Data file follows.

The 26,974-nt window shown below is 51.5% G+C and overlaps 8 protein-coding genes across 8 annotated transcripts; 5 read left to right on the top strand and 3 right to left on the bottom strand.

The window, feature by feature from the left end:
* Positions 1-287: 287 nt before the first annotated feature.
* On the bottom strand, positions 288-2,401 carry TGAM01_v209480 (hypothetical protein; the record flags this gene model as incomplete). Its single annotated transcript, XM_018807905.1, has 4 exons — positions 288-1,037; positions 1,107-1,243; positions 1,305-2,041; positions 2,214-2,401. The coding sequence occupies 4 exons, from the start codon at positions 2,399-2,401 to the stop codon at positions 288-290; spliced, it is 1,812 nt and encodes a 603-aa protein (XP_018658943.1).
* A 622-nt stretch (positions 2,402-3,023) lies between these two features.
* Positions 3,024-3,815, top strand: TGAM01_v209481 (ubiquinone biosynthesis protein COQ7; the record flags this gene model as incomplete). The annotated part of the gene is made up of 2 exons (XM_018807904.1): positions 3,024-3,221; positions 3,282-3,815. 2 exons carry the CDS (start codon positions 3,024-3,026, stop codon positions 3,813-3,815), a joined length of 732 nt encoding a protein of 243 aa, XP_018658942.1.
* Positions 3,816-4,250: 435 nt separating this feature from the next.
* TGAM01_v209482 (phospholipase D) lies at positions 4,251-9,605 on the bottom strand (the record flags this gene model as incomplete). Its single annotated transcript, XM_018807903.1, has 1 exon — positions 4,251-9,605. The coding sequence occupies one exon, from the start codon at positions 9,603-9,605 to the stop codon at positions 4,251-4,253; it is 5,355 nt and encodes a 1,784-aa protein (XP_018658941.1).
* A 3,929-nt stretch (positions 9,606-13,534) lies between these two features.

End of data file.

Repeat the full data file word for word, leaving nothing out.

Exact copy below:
The 26,974-nt window shown below is 51.5% G+C and overlaps 8 protein-coding genes across 8 annotated transcripts; 5 read left to right on the top strand and 3 right to left on the bottom strand.

The window, feature by feature from the left end:
* Positions 1-287: 287 nt before the first annotated feature.
* On the bottom strand, positions 288-2,401 carry TGAM01_v209480 (hypothetical protein; the record flags this gene model as incomplete). Its single annotated transcript, XM_018807905.1, has 4 exons — positions 288-1,037; positions 1,107-1,243; positions 1,305-2,041; positions 2,214-2,401. The coding sequence occupies 4 exons, from the start codon at positions 2,399-2,401 to the stop codon at positions 288-290; spliced, it is 1,812 nt and encodes a 603-aa protein (XP_018658943.1).
* A 622-nt stretch (positions 2,402-3,023) lies between these two features.
* Positions 3,024-3,815, top strand: TGAM01_v209481 (ubiquinone biosynthesis protein COQ7; the record flags this gene model as incomplete). The annotated part of the gene is made up of 2 exons (XM_018807904.1): positions 3,024-3,221; positions 3,282-3,815. 2 exons carry the CDS (start codon positions 3,024-3,026, stop codon positions 3,813-3,815), a joined length of 732 nt encoding a protein of 243 aa, XP_018658942.1.
* Positions 3,816-4,250: 435 nt separating this feature from the next.
* TGAM01_v209482 (phospholipase D) lies at positions 4,251-9,605 on the bottom strand (the record flags this gene model as incomplete). Its single annotated transcript, XM_018807903.1, has 1 exon — positions 4,251-9,605. The coding sequence occupies one exon, from the start codon at positions 9,603-9,605 to the stop codon at positions 4,251-4,253; it is 5,355 nt and encodes a 1,784-aa protein (XP_018658941.1).
* A 3,929-nt stretch (positions 9,606-13,534) lies between these two features.